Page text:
June 19, 2013 by Julia
Folks are up in arms because pro-amnesty protesters protested at the home of the anti-amnesty Kansas Secretary of State:
Over the weekend, a mob of maybe 100 pro-amnesty protesters swarmed around the home of Kansas secretary of state Kris Kobach, a prominent immigration hawk, chanting “Si, se puede.” Kobach, his wife, and their four girls happened to be out of town, but you can see from the video that people are crowded on his front porch and steps, his driveway, and front lawn.
This situation was apparently absolutely horrifying to my fellow travelers on the right. Mark Krikorian writes in the National Review, linked above:
. . . but the real issue is that political protests should never target a public official’s home or family. It is naked intimidation and has no place in a democracy. This is true regardless of the positions taken by the official or the protesters.
Well, you know how I feel about incorporation, so as far as I’m concerned (and the Supreme Court disagrees with me on this, I know), the First Amendment does not apply here, because Congress is not involved. However, let’s look at paragraph 3 of the Kansas Bill of Rights:
3. Right of peaceable assembly; petition. The people have the right to assemble, in a peaceable manner, to consult for their common good, to instruct their representatives, and to petition the government, or any department thereof, for the redress of grievances.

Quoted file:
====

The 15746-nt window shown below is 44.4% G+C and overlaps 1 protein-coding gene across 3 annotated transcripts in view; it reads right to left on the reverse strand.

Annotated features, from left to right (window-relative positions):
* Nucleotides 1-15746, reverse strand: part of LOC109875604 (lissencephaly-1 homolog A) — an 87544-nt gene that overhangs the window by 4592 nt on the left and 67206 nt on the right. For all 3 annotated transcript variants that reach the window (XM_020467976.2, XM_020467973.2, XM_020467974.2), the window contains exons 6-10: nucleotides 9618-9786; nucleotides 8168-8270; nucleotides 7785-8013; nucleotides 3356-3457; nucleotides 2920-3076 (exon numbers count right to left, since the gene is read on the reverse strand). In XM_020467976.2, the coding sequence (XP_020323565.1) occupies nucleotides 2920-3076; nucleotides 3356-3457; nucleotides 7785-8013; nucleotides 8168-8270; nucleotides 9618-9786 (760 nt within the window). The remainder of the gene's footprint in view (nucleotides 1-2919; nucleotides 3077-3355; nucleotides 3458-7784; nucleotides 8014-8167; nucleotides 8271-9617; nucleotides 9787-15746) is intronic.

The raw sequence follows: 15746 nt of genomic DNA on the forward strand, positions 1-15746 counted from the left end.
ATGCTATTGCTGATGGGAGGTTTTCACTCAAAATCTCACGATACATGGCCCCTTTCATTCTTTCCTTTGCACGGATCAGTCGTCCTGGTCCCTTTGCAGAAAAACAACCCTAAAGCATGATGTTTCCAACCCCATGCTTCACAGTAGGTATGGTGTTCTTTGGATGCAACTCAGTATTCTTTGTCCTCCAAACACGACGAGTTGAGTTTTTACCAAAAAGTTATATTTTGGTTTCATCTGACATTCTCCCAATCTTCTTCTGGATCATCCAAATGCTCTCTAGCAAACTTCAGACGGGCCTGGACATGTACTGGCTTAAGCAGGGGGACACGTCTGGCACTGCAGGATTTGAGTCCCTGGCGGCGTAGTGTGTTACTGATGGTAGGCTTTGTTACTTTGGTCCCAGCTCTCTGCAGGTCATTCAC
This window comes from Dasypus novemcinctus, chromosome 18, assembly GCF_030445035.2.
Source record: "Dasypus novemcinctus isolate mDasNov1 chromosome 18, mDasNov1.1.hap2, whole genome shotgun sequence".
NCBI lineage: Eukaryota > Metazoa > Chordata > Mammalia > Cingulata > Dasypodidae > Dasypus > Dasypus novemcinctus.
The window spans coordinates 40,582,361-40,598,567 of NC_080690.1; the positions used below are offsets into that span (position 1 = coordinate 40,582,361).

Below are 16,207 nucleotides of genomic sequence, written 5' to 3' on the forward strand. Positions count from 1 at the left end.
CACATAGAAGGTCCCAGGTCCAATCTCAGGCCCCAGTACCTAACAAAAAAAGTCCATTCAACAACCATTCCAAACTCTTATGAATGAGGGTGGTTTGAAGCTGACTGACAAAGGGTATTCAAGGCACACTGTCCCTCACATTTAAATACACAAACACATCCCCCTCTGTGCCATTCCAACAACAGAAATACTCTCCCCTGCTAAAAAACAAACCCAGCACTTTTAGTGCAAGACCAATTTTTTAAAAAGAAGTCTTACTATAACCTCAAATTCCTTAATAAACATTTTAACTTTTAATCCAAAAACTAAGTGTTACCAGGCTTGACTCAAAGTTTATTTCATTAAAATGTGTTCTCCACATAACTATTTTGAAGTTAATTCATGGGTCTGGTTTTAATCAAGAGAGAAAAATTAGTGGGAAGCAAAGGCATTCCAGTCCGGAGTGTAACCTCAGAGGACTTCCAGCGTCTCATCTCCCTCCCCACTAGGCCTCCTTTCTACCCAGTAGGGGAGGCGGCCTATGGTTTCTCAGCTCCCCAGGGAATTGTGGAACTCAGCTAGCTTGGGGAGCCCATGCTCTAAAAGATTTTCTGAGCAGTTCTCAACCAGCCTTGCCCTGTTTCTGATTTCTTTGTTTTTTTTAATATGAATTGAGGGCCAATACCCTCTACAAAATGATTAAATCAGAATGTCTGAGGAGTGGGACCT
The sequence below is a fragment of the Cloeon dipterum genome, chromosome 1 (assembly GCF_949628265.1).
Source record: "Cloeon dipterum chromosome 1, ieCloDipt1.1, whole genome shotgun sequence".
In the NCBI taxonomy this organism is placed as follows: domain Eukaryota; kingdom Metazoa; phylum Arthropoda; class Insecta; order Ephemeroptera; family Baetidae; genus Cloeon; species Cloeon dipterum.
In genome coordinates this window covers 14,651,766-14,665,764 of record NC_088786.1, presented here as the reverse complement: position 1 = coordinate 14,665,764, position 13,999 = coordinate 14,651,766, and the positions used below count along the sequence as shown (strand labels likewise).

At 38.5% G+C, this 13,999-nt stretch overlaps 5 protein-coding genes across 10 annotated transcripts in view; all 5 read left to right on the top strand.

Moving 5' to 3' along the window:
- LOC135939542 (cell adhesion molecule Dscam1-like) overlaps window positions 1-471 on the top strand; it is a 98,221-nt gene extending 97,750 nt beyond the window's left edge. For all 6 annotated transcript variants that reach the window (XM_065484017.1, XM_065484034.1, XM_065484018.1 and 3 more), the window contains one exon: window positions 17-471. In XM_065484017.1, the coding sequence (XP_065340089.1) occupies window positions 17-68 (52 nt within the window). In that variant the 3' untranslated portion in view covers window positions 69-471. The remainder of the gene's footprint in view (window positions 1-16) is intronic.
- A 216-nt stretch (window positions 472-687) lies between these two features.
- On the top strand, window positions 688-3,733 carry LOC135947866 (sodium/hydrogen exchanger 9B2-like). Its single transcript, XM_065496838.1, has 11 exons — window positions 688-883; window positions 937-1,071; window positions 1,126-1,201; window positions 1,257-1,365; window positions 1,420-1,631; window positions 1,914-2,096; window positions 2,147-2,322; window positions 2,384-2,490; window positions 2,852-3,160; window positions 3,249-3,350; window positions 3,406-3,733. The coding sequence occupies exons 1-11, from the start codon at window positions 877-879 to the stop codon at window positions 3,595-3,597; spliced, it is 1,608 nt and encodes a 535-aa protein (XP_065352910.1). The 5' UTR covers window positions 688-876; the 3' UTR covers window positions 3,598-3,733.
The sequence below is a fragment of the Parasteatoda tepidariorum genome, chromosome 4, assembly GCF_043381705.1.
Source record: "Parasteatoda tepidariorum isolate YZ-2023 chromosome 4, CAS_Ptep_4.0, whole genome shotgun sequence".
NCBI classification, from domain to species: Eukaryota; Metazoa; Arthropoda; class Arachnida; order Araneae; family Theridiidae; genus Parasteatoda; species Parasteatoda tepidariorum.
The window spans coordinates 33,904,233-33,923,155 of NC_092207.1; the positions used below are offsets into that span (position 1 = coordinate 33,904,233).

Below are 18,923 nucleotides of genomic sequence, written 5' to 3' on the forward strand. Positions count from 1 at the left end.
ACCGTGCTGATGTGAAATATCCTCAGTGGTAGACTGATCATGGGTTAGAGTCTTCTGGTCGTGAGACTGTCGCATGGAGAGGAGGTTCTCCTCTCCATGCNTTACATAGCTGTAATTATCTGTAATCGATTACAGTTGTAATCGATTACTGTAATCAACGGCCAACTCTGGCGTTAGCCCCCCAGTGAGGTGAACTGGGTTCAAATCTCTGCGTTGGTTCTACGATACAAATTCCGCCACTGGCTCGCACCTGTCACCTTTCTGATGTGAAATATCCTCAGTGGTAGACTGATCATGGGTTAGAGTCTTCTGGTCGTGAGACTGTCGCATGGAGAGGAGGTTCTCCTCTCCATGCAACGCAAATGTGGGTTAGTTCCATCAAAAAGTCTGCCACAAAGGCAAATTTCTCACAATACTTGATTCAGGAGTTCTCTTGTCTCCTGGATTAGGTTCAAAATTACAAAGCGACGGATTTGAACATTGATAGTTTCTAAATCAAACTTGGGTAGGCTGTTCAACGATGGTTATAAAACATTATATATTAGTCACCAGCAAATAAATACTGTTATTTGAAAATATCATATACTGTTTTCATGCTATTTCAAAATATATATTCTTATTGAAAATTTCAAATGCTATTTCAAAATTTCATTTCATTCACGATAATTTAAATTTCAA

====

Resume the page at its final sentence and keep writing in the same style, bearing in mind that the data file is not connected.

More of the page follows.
Hmmm. You don’t say . . .
Now listen, there are some rules here. Trespassing on private property and vandalism are, and should be, illegal. Tromping around someone’s yard and damaging things is not protected by the above language. As for protesting the family of a government official, while I find it rather pointless, that would be protected by a combination of paragraphs 3 and 11 of the Kansas Bill of Rights.
The point is, I don’t see any problem with protesting peacefully on public land near the home of a government official, so I take exception with the suggestion that “political protests should never target a public official’s home or family.” What should never happen is trespassing on private land, vandalism, and/or violence (so these protesters were not, in fact, in compliance, because they trespassed). But if citizens want to petition their government officials at home instead of in the capitol? Go for it.